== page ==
Sensory integration: More evidence that OTs have lost control of the narrative

There are quite a few opinion pieces in this blog about the state of sensory integration as a model for occupational therapy - the reader is particularly referred here and here for quick background if needed.

Continued evidence that occupational therapists have lost control of the 'sensory integration' narrative can be found in the October 2010 Scientific American Article by Nancy Shute entitled "Desperation drives parents to dubious autism treatments."

Sensory integration therapy is described in the article as ranging from "wrapping children in blankets or placing them in a hug machine to having them play with scented clay..." They also note in the article that this intervention costs families up to $200 per hour or $6000 per year. Sensory integration is listed in a chart as Temptations: Dubious Therapies.

These kinds of articles always seem to generate responses from people who disagree from them, but before anyone responds I think this is a good opportunity to pause and reflect on why we are finding ourselves in this position. The 'Fidelity' problem has been discussed forever and our field has not come together to find a solution. We still have different 'camps' of people supporting different iterations of what should be included in sensory integration models and the result is ongoing confusion in the public square. We have too much mythology and too little evidence when it comes to our interventions. The public is confused because we have confused them.

What do parents want? Perhaps OTs should listen closely to Jim Laidler who was interviewed in the article: "Obviously, the goal of my family, and most families, is to lead as normal a life as possible. Normal is going out to dinner as a family."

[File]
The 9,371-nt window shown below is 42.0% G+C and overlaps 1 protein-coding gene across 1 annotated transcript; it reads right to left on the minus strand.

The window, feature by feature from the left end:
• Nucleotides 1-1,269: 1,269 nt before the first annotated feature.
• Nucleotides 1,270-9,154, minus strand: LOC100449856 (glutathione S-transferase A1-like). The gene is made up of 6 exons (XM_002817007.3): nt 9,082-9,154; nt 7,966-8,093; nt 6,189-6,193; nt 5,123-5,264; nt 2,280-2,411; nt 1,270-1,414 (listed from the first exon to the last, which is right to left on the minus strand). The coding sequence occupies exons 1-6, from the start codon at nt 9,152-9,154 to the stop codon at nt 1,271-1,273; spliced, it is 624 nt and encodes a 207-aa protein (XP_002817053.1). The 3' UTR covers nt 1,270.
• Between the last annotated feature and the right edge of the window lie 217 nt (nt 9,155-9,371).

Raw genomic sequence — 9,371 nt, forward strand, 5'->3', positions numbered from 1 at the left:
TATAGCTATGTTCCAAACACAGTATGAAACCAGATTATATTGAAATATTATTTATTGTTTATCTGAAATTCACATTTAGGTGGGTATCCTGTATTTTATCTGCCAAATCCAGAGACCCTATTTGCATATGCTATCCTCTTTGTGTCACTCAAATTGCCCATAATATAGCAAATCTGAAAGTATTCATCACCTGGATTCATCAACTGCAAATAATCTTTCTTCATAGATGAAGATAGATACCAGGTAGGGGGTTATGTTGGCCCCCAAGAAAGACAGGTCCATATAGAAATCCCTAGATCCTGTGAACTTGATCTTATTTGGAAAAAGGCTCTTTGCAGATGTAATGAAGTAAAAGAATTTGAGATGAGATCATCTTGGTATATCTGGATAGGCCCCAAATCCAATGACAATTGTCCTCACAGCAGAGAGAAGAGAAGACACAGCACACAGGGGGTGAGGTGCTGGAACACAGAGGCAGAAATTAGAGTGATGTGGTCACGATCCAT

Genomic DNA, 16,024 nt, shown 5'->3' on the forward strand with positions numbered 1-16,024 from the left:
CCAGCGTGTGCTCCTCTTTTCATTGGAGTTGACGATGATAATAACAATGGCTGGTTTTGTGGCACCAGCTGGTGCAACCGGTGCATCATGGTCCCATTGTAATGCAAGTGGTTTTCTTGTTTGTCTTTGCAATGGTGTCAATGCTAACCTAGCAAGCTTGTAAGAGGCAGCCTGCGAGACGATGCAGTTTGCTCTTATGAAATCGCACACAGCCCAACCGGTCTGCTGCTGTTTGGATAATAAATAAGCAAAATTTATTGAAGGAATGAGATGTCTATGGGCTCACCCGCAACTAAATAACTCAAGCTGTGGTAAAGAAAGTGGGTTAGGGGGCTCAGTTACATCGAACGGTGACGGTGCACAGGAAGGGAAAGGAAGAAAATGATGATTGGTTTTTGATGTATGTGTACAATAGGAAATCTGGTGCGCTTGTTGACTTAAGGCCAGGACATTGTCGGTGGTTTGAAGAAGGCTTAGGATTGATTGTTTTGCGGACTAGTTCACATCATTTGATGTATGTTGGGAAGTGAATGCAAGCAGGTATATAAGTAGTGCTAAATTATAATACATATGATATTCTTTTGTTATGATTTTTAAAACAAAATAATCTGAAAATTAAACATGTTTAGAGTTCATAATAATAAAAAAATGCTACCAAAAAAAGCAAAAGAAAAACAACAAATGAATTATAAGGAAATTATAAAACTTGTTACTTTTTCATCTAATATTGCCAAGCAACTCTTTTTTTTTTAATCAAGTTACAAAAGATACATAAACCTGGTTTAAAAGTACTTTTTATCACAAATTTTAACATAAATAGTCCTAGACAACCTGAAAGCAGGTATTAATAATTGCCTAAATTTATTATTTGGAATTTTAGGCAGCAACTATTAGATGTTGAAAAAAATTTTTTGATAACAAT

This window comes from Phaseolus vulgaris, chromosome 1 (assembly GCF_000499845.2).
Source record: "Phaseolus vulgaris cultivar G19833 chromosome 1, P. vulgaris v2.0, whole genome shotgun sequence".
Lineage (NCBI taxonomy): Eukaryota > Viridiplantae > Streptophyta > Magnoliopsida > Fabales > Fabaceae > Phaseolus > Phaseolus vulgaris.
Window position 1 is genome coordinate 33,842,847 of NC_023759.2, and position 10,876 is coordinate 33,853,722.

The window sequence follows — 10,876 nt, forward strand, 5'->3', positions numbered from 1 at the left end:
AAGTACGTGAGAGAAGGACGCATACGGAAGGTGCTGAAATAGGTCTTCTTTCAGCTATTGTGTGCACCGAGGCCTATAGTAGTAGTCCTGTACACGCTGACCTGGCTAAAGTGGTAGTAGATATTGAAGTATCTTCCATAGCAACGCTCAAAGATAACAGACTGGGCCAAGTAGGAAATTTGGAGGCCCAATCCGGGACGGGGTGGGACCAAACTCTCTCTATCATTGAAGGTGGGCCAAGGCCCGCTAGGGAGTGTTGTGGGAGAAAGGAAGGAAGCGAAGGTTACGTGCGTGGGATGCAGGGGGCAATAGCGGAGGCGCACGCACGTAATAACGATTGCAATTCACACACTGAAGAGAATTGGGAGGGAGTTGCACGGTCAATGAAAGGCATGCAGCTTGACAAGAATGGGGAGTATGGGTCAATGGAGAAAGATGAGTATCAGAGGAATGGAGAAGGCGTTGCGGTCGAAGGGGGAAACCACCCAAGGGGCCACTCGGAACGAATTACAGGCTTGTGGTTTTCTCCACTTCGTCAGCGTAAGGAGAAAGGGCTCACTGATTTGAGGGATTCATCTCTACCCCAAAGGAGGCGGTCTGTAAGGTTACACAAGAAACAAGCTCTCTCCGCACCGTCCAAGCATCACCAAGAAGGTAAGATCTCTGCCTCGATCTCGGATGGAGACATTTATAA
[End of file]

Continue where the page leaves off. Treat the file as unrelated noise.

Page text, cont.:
We can use our knowledge of sensory processing to help us understand why children who have autism have difficulties in these environments, and make suggestions to families on how to help mediate those difficulties. We can also use training methods, direct practice, and skill development to help children learn to function in those environments.

Or we can let people continue to think that we are putting blankets on children and letting them play with scented clay, charging them exorbitant prices for this 'expertise.'

What kind of occupational therapy are you promoting?

Comments

TherExtras said…
Hi, Chris,
Nice to meet you! Came here via a tweet from LizDitz. Nice to meet another (great) same mind.

Here is an early post I did on this topic:
http://www.therextras.com/therextras/2008/07/shotgun-therapy.html

I have several posts on 'all things sensory' linked in a box in the middle column of my blog.

Recently I guest-posted here:
http://thinkingautismguide.blogspot.com/2010/07/what-to-ask-of-occupational-therapist.html

Hope that answers your question.
Barbara
TherExtras said…
Hi, Chris, nice to meet you! Nice to meet a (great) same mind.

An early post I did on this topic:
http://www.therextras.com/therextras/2008/07/shotgun-therapy.html

More recently:
http://thinkingautismguide.blogspot.com/2010/07/what-to-ask-of-occupational-therapist.html

Hope that answers your question.

Barbara
Sarah said…
You know, as someone who was tested for SPD and sent home with a surgery brush for Wilbarger and nothing else (because I told the therapist up front that I couldn't come for more than 2 meetings for financial reasons, and this was the sum total of the "sensory diet" she sent me home with), I can't help but be relieved and (perhaps) somewhat envious of your clients. I have had the pleasure of reading several of your articles, and while it's nice mojo to think that the scented clay and heavy blankets may be all someone needs, reality has to flash in at some point. Is it working? I don't know. I know lots of people who think it works really well for them or their children. But for people like me for whom Wilbarger does nothing but make my skin crawl even worse, one has to wonder why some people want to spend their money on OT visits at all, especially with such confusion out there.